The Guardian June 28, 2000

Protest against Nike slave labour conditions

The Nike store in George St, Sydney was closed last Saturday afternoon 
by demonstrators demanding fair treatment for Australian outworkers and 
Nike employees in developing nations.

The protest began with street theatre and speeches in front of the Olympic 
Store in Pitt St Mall. (Nike is an Official Sponsor of Sydney 2000). 

One hundred protesters then marched to George St to occupy the Nike shop, 
to bring to the attention of staff and shoppers Nike's appalling human 
rights record around the world.

"We are not here to threaten the employees of this store. We do hope that 
they become aware that nearby in Indonesia, their co-workers are being paid 
16 cents an hour and working a 72 hour week," said Karen Isles, one of the 
organisers. The protest was a joint effort of Fairwear, the campaign for an 
Australian Outworkers Code of Practice; CACTUS, (Campaign Against Corporate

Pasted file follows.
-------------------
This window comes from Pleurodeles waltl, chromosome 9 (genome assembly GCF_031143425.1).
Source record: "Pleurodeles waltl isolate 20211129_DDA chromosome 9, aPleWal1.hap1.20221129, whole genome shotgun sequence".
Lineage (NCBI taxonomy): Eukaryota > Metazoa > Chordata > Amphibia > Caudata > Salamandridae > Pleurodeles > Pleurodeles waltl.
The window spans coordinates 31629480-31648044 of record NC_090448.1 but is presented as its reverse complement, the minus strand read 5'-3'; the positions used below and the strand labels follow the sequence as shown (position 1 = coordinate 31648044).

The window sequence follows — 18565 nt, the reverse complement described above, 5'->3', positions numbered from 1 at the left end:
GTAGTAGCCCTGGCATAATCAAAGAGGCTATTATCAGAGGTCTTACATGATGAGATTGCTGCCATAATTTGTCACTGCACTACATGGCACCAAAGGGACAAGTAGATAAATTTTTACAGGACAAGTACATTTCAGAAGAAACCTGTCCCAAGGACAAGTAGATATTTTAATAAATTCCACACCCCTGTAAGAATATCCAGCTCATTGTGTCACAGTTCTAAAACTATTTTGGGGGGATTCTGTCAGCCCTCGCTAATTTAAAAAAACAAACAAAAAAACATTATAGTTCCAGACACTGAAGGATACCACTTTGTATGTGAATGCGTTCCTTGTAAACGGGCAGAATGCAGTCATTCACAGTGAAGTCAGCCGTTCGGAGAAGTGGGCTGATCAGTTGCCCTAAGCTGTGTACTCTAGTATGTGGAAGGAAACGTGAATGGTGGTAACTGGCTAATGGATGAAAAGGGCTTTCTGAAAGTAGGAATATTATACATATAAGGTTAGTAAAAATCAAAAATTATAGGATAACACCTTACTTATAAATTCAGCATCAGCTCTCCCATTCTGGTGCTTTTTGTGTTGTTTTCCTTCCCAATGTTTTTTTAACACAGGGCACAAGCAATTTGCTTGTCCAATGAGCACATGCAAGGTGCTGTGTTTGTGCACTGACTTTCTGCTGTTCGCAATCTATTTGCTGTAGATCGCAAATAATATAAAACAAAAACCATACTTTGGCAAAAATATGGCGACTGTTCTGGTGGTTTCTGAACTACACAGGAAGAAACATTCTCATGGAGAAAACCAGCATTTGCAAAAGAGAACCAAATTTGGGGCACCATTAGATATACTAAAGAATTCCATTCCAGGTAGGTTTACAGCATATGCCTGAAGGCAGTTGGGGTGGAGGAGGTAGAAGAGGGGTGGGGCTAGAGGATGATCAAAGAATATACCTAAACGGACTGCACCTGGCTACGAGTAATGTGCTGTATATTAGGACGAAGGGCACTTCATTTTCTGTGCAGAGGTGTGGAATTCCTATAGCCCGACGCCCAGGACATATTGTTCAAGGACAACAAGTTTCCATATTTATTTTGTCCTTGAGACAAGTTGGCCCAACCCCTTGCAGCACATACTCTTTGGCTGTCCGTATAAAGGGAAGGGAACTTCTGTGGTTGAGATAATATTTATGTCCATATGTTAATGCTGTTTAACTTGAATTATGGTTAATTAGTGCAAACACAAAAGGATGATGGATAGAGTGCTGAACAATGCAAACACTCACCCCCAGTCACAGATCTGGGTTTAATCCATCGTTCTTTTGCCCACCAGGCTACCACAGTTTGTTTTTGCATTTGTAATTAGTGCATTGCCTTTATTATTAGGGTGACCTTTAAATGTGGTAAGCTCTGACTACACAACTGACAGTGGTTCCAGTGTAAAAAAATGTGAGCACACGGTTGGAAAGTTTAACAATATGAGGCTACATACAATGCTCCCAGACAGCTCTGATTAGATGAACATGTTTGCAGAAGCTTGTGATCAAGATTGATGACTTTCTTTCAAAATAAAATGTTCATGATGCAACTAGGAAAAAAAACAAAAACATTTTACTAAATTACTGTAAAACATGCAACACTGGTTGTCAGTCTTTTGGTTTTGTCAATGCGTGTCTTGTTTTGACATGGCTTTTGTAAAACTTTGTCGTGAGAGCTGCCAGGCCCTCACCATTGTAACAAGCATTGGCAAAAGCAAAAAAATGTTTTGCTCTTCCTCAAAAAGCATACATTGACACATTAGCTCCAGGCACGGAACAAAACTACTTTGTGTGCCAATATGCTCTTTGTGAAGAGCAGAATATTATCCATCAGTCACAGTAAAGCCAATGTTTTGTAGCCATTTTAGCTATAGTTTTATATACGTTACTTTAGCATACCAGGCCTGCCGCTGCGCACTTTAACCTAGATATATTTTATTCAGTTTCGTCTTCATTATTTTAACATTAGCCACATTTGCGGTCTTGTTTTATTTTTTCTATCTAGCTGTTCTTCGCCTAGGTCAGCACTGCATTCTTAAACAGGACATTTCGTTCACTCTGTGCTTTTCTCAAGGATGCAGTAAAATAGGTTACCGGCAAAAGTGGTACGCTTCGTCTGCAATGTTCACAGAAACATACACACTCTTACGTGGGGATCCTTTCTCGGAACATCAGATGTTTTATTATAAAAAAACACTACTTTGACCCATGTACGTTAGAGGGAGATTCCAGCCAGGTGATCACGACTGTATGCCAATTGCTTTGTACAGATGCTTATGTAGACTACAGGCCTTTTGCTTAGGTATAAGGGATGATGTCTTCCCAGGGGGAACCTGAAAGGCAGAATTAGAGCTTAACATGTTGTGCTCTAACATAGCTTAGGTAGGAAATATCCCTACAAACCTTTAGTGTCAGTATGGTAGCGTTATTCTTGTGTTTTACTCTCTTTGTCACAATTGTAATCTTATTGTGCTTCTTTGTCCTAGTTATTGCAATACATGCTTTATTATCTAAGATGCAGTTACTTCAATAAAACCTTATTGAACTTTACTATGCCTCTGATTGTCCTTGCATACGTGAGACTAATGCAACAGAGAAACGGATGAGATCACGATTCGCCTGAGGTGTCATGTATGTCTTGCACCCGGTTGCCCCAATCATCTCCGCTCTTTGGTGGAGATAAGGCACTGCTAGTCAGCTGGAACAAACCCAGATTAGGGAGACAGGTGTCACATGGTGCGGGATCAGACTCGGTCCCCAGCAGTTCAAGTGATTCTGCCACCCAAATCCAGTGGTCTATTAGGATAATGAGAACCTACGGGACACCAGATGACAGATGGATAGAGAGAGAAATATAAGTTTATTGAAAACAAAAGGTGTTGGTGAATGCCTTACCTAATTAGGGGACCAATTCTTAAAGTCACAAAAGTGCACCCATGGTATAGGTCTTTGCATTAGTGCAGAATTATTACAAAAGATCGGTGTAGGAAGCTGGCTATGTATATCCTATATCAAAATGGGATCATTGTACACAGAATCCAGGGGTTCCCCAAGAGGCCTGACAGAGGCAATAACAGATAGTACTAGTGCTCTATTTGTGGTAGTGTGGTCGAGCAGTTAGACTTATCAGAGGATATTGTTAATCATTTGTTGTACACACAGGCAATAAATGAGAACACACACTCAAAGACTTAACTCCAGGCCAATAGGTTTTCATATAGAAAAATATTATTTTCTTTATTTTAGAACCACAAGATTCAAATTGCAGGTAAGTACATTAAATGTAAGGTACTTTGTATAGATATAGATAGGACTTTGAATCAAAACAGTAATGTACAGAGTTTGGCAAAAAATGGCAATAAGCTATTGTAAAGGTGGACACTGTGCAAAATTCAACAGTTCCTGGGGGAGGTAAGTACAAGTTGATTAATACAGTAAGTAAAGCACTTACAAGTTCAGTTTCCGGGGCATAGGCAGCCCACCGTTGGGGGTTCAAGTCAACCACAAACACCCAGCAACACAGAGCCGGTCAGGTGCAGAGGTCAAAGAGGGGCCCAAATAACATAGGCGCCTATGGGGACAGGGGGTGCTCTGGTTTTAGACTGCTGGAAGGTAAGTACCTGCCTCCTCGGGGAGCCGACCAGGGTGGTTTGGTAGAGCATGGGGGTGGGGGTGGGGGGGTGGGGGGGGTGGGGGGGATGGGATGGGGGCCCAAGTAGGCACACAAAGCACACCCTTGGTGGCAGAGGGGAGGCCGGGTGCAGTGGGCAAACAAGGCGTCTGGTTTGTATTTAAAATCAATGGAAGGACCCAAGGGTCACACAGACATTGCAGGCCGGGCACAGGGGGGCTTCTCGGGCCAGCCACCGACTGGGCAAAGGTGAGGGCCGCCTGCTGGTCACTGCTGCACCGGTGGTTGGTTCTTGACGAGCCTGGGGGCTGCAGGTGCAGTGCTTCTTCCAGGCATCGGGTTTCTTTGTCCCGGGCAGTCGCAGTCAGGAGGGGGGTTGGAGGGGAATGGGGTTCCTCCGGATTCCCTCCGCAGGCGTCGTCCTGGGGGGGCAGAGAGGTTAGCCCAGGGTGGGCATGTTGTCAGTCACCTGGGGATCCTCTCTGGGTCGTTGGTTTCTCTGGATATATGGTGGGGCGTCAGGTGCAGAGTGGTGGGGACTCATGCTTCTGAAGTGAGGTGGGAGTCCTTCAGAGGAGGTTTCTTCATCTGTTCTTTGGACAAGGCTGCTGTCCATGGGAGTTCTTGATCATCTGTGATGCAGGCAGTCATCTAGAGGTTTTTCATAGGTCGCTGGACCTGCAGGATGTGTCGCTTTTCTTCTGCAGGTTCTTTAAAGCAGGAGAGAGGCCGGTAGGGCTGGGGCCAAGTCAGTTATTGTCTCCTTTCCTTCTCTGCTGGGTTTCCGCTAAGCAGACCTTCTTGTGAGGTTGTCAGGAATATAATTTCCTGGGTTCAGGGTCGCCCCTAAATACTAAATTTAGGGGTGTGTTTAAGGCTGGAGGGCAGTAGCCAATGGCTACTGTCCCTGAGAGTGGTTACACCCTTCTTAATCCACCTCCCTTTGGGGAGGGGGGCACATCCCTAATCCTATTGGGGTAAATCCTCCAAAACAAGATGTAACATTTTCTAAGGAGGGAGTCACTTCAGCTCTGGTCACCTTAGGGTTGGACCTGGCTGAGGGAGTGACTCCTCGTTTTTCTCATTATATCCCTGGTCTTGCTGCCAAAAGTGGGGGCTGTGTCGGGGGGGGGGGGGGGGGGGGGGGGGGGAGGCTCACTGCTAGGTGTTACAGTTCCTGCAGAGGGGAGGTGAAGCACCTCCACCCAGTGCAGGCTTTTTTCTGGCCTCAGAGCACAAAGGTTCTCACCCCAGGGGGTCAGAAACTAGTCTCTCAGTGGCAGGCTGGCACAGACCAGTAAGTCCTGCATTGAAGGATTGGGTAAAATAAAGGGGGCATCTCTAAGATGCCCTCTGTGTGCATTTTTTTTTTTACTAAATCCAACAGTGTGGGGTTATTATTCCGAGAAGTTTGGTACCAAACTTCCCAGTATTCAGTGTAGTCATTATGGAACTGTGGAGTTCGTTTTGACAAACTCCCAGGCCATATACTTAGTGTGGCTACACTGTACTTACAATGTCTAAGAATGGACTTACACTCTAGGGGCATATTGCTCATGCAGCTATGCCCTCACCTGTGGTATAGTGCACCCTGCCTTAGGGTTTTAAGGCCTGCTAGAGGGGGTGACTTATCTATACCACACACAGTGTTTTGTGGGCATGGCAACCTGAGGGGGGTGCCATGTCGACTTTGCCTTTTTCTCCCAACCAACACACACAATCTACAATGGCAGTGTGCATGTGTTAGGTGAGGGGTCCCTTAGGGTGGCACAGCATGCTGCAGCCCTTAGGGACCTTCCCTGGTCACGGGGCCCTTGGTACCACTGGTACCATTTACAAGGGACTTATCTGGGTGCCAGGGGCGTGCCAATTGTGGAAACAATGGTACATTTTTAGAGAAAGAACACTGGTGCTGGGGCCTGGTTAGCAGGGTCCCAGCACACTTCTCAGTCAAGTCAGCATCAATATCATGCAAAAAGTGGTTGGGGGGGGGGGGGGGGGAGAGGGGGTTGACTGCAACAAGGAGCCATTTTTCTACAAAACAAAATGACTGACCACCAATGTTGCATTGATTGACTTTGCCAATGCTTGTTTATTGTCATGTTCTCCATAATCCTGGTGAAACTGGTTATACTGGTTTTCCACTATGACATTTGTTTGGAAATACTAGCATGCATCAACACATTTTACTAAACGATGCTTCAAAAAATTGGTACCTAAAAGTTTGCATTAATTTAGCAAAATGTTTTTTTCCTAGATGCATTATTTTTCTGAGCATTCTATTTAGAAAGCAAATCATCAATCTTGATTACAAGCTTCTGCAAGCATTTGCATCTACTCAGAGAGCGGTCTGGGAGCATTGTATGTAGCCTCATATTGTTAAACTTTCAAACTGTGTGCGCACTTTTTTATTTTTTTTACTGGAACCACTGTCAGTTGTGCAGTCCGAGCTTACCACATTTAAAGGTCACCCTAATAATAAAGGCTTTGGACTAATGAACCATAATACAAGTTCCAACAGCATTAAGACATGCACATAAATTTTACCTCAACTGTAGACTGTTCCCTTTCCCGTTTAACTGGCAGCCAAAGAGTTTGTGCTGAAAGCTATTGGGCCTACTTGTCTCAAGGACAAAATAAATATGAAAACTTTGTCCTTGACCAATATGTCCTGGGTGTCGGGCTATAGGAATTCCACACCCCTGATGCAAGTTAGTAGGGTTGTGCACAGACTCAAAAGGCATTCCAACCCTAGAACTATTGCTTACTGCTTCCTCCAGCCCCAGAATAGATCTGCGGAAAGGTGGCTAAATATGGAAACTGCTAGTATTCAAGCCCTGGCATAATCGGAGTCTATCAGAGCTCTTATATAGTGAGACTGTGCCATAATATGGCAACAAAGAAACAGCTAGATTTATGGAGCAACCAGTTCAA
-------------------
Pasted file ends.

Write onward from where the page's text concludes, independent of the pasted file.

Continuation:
Tyranny in Unity and Solidarity); and the NUS (National Union of Students.) 

The demonstration remained peaceful despite a heavy police presence. After 
half an hour the demonstrators left the store and moved on to the Town Hall 
steps where they continued handing out leaflets to Saturday afternoon 

On June 6 this year, the Federal Court found Nike guilty of three breaches 
of the Clothing Trades Award. The company had not told the Australian 
Industrial Relations Commission that it outsourced its manufacturing to 
other companies (outsourcing is the usual way big companies use sweatshop 
labour) and had refused to tell the Commission who was making its products. 
Nike has also refused to sign the Homeworkers' Code of Practice in 
Australia, which sets out decent pay and working conditions for Australia's 
300 000 outworkers. The company denies that it uses outworkers, but still 
refuses to sign.

In a speech to the National Press Club in May 1998, Nike CEO Phillip Knight 
admitted  "the Nike product had become synonymous with slave wages, forced 
overtime, and arbitrary abuse". Despite pledging changes, workers who make 
Nike products  mainly Indonesian women, still suffer under slave labour 
conditions. For further information about Fairwear and it's campaign to 
help Australian and overseas garment workers contact Julia on (02) 9380 

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